How to incentivize new business vs. renewals

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Using sales compensation to drive new business has always been a critical component of a team’s go-to-market strategy. Meanwhile, pulling compensation levers to drive renewals and retention, despite playing a part in every revenue team’s compensation strategy, has been a bit of an afterthought.

Well, we’re here to tell you that both are equally as important — and that you can use your commission structures tactfully to drive selling behaviors that support new biz, renewals, and retention. 

How do you structure your sales compensation plan to align to these metrics and incentivize your team to follow suit?

Below, we’ve listed compensation tactics that help drive new logos with higher chances of renewing as well as commission rates and bonuses that increase retention probabilities and encourage upsells.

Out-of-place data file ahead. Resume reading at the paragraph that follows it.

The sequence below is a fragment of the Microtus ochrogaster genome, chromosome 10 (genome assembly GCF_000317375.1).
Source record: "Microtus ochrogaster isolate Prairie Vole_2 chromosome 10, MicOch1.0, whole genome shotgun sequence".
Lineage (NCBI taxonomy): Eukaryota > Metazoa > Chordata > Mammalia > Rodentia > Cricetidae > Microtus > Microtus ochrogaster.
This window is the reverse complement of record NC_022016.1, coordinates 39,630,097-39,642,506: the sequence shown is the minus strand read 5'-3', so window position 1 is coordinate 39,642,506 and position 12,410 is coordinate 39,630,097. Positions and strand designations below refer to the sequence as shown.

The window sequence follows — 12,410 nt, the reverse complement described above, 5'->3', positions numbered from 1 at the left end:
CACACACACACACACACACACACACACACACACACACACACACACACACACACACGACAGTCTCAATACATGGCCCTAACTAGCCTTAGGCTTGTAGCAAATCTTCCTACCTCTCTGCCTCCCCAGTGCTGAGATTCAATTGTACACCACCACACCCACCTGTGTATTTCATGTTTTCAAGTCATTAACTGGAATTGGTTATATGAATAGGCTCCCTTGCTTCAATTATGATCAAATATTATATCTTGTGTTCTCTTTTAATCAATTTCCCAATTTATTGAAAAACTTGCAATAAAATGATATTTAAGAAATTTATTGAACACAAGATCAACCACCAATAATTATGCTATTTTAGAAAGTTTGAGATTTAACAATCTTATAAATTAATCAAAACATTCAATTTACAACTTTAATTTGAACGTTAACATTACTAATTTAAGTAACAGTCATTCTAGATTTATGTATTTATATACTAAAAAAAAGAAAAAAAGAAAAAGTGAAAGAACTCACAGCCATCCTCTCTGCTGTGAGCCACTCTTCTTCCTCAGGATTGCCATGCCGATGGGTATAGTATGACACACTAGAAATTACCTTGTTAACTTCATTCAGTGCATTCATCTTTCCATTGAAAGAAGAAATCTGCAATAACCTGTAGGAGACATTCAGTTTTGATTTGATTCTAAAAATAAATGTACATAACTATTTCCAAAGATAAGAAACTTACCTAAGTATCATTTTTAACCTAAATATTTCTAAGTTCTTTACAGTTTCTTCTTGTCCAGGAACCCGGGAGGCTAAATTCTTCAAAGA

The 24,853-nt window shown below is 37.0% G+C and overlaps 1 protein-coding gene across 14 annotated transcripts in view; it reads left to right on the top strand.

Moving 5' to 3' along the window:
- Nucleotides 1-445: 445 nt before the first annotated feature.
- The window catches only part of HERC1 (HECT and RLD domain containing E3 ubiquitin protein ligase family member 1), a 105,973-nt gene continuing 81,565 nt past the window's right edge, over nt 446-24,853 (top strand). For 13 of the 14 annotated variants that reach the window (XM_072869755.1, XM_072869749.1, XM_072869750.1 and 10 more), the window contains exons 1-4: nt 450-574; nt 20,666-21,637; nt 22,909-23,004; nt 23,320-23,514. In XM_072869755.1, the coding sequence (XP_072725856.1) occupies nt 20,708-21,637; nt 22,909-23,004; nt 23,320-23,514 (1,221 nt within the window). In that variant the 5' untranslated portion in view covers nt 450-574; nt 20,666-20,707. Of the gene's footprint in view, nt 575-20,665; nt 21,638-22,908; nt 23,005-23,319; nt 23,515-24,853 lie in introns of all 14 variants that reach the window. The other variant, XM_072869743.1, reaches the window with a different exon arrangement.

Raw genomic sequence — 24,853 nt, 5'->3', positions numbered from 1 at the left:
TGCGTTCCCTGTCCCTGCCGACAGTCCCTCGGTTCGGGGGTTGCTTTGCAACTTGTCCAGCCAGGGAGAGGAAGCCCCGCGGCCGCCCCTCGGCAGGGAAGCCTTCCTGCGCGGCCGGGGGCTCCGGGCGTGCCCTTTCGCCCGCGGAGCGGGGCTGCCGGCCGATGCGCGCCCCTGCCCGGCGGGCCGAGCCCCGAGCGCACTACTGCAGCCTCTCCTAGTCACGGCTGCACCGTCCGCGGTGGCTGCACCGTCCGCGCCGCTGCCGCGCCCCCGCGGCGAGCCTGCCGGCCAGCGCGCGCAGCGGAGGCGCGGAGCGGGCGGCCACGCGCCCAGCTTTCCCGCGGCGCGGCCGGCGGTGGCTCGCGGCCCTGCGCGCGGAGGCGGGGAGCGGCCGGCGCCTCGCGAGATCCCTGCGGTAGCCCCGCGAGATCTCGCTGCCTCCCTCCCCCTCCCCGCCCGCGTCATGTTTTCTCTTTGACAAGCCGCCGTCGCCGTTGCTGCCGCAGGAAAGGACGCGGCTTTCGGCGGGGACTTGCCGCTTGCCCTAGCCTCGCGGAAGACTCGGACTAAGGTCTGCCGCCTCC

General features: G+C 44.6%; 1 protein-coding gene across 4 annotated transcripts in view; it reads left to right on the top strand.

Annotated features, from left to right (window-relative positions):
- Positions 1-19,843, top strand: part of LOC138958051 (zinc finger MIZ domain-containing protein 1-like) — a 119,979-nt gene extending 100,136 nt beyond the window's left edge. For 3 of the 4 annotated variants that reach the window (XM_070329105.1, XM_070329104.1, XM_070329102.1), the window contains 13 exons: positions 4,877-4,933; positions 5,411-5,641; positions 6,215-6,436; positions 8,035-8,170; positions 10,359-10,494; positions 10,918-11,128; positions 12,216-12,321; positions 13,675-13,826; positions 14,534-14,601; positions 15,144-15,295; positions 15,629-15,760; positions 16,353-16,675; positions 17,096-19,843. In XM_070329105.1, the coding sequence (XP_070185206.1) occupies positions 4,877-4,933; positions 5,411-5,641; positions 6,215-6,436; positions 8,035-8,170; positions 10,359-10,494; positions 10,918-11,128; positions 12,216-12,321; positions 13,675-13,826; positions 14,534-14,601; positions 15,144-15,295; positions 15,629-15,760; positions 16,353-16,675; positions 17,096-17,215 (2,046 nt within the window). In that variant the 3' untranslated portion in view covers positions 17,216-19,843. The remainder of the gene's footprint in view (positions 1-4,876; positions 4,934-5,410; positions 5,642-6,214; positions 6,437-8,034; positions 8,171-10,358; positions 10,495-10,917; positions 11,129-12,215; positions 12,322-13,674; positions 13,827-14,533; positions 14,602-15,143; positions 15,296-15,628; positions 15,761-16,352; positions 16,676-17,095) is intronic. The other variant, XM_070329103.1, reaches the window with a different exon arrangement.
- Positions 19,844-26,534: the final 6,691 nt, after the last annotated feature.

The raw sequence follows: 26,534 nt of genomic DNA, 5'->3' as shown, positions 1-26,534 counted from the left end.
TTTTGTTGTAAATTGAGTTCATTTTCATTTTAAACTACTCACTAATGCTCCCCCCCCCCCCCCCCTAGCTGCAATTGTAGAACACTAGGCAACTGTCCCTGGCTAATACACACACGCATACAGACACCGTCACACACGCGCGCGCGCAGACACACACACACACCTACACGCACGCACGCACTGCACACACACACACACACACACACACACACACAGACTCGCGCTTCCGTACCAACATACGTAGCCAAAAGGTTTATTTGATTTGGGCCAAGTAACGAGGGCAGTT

But first, let’s break down some of the basics. 

What is considered new business?

New business in sales refers to the sale of products or services to a customer that has never purchased from the company before.

What is a renewal?

Unlike a new business sale, renewals occur when existing customers re-up their subscriptions or contracts.

What is customer retention?

Customer retention is the process of keeping customers coming back to your business. It is important because it costs less to retain an existing customer than to acquire a new one since businesses spend money on marketing, advertising, and sales in order to acquire new customers.

What’s the difference between renewal and retention? 

Renewal and retention are often used interchangeably, but they are actually two different things.

Renewal refers to the act of a customer continuing to do business with a company after their contract or subscription has expired.

Retention refers to the act of a company keeping its customers from churning (canceling their service).